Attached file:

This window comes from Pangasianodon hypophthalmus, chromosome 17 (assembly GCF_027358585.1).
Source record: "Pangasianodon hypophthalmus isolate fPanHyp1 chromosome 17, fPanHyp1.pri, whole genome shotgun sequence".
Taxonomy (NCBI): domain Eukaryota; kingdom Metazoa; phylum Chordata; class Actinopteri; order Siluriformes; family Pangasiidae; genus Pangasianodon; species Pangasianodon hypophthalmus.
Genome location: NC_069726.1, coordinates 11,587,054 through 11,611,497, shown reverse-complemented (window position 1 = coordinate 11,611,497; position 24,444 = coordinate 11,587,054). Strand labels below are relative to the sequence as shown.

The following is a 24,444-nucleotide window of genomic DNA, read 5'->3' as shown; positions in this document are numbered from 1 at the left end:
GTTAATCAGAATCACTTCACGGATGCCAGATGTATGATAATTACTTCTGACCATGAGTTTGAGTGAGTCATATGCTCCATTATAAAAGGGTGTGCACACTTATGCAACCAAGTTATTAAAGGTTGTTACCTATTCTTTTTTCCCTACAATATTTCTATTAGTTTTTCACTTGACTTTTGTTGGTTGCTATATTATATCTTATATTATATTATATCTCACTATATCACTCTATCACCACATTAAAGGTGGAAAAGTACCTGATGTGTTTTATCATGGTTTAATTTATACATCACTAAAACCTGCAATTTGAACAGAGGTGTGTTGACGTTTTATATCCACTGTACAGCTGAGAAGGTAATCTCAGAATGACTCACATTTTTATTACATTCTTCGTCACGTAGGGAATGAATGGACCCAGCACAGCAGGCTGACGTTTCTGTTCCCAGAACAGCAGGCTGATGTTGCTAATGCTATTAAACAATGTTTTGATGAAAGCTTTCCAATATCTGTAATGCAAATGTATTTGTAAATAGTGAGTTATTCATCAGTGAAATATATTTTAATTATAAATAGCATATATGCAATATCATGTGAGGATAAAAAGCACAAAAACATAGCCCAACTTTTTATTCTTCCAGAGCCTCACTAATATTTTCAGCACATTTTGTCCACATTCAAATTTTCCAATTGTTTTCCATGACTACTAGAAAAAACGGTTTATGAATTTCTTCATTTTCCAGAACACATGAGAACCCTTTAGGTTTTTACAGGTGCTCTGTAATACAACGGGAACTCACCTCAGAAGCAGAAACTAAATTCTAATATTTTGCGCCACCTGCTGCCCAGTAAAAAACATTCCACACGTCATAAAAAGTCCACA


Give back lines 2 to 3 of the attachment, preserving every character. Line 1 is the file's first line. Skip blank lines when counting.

Source record: "Pangasianodon hypophthalmus isolate fPanHyp1 chromosome 17, fPanHyp1.pri, whole genome shotgun sequence".
Taxonomy (NCBI): domain Eukaryota; kingdom Metazoa; phylum Chordata; class Actinopteri; order Siluriformes; family Pangasiidae; genus Pangasianodon; species Pangasianodon hypophthalmus.